Welcome to Kenya President Obama, and Please Feel At Home [opinion]

Dear President Obama,

I would like to add my shangwe na vigelegele (it’s a Swahili phrase that roughly translated means loud cheering welcome with applause and ululations) to those of my fellow Kenyans who are excited about your visit.

Some of my countrymen affectionately refer to you as “Our Cousin”, and a few even continue to insist you are actually Kenyan, and if it weren’t for the fact that it is technically impossible, I am sure they would be happy to conduct a campaign for your third-term Presidency.

Then there are some of my former schoolmates who were at St Mary’s School at the same time as David and Mark (two of your father’s sons), who like to think had you grown up in Nairobi, you too might have gone to Saints. To be honest, I must admit that in some of my more fanciful moments I count myself among these. I can just see you in the debating club and taking part in the oratory section of the Kenya Music Festival (incidentally, as if you were not already aware Mark entered that as well as the piano-playing competition).

At Saints, you would have probably have become a senior school prefect and been one of the privileged few to wear that black tie decorated with the school emblem and the motto “Bonitas, Disciplina, Scientia” (Goodness Discipline and Knowledge). I guess that would have been one of the things you would have had in common with your host President Kenyatta.

Seriously though, Mr President, we welcome you to our country, and hope your stay will be a happy and fruitful one.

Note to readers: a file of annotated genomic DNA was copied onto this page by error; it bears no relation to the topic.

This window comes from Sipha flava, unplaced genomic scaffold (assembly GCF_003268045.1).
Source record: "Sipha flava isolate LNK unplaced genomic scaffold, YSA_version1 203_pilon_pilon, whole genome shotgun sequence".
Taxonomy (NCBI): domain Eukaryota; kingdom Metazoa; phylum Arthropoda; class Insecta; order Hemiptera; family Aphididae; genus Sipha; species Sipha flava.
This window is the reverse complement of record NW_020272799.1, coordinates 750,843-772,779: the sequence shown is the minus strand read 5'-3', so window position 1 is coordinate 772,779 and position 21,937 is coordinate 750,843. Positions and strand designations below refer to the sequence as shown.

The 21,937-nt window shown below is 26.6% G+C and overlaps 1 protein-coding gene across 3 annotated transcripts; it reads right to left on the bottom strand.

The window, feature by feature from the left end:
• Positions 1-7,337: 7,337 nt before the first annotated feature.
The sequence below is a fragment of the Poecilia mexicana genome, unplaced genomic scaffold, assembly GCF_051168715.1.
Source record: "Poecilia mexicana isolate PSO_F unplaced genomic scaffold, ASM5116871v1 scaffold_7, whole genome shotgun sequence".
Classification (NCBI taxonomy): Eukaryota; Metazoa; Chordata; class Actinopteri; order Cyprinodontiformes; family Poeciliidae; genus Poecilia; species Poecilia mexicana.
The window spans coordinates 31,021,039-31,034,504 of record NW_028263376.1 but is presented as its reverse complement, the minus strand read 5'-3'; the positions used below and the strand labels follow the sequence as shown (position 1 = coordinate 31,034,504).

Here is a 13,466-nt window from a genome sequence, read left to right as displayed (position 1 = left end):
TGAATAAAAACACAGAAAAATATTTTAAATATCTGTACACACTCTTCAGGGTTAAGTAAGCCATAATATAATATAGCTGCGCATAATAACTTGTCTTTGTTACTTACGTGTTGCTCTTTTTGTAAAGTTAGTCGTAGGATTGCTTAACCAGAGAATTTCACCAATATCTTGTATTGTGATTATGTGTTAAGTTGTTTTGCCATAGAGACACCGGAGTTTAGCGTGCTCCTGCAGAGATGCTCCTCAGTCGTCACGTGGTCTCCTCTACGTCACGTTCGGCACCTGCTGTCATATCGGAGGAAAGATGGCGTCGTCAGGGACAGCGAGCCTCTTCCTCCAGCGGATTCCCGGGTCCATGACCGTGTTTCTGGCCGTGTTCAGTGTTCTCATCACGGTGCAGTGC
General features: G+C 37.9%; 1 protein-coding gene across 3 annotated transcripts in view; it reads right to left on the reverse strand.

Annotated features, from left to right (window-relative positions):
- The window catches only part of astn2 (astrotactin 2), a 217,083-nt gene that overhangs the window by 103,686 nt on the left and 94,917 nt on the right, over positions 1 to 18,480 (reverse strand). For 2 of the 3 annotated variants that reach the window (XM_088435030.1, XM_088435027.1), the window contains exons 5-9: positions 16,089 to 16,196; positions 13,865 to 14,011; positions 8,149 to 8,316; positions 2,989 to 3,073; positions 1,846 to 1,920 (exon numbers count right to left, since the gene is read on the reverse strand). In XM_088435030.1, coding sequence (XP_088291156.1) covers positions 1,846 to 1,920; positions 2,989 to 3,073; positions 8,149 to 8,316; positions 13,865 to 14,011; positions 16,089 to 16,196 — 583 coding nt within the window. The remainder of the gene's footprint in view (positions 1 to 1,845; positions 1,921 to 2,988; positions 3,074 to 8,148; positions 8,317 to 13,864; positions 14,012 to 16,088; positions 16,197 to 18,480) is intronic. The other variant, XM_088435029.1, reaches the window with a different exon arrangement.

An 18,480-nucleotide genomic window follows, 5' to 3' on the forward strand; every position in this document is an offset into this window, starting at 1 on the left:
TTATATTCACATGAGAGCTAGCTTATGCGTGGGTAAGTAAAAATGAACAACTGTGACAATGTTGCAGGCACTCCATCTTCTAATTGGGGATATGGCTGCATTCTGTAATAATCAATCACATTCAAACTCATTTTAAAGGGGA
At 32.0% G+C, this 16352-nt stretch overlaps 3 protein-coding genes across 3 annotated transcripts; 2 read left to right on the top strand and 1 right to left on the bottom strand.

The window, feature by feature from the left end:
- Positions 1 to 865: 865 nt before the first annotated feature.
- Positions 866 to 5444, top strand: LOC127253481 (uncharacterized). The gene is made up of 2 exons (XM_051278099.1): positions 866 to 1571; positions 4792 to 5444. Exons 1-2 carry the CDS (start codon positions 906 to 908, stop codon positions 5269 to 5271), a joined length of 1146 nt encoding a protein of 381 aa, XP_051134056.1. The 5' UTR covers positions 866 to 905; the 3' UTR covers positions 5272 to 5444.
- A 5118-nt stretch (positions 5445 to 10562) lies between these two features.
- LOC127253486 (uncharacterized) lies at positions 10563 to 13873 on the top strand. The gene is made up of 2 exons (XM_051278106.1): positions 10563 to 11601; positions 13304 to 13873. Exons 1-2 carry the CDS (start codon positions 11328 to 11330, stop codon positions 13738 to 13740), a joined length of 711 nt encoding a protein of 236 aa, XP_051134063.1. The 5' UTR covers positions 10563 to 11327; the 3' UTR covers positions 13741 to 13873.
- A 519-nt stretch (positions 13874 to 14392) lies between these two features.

I am sure you will notice that Nairobi has continued to change since your last visit, nearly a decade ago, just before your successful bid for the Presidency of your great country.

Of course some of the changes were very sudden, and if you look closely at your surroundings you might even notice how very recent they are. In Kenya, as elsewhere around the world, we like to look our best for guests, so if in some homes that means laying out the best crockery and cutlery, in Nairobi it means we don our ‘Sunday Best’ and prettify our surroundings.

As much as I would have loved to have been there to welcome you, I had to change my original travel plans, which would have had me arrive shortly after you did. And on reflection I decided against getting caught up in the wake of the security lockdown and all the attendant chaos that will be visited on Nairobi as a result of your visit.

I will have to be satisfied with watching your visit from my home in Cape Town.

All the same I’m not writing to complain, and unlike some other Kenyans who may have come to your attention as you planned your trip and packed your suitcase, I am not writing to tell you what to say (or even what not to say) and where to go. That would be rude and unnecessary.

Having said that, I count myself among those who would greatly appreciate comments supportive of Gay Kenyans, even though it might make some of your hosts ever so slightly uncomfortable. Meanwhile if I were you, I’d avoid any suspicious groupings of middle-aged men with their backs turned to you. I have read there is a group of such people who have threatened to ‘moon’ you and worse.

But then again, that might be expected from a group of people who subscribe to a party with the term “Republican” in its name.

I am sure if you do see them, you will treat them with the contempt they deserve and your hosts will be suitably embarrassed on your behalf.

Once again I wish you a very happy visit and look forward to reading about how well it went.

All the best,

Mwangi G